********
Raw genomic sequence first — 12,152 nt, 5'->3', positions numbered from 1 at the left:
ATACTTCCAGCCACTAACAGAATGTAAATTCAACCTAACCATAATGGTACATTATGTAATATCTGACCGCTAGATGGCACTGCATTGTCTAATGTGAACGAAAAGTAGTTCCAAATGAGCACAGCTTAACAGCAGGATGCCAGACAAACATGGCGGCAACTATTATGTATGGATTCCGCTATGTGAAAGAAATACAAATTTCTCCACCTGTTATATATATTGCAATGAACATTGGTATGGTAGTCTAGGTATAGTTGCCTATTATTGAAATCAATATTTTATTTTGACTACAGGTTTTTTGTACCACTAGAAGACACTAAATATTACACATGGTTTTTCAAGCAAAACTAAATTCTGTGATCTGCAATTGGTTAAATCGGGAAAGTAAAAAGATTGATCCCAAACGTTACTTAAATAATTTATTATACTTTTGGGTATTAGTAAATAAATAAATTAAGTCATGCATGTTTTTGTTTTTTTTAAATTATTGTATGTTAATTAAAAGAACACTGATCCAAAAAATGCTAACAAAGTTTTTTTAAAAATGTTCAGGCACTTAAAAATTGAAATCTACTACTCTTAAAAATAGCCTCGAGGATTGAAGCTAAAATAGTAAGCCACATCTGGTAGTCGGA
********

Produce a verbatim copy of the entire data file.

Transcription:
Raw genomic sequence first — 12,152 nt, 5'->3', positions numbered from 1 at the left:
ATACTTCCAGCCACTAACAGAATGTAAATTCAACCTAACCATAATGGTACATTATGTAATATCTGACCGCTAGATGGCACTGCATTGTCTAATGTGAACGAAAAGTAGTTCCAAATGAGCACAGCTTAACAGCAGGATGCCAGACAAACATGGCGGCAACTATTATGTATGGATTCCGCTATGTGAAAGAAATACAAATTTCTCCACCTGTTATATATATTGCAATGAACATTGGTATGGTAGTCTAGGTATAGTTGCCTATTATTGAAATCAATATTTTATTTTGACTACAGGTTTTTTGTACCACTAGAAGACACTAAATATTACACATGGTTTTTCAAGCAAAACTAAATTCTGTGATCTGCAATTGGTTAAATCGGGAAAGTAAAAAGATTGATCCCAAACGTTACTTAAATAATTTATTATACTTTTGGGTATTAGTAAATAAATAAATTAAGTCATGCATGTTTTTGTTTTTTTTAAATTATTGTATGTTAATTAAAAGAACACTGATCCAAAAAATGCTAACAAAGTTTTTTTAAAAATGTTCAGGCACTTAAAAATTGAAATCTACTACTCTTAAAAATAGCCTCGAGGATTGAAGCTAAAATAGTAAGCCACATCTGGTAGTCGGA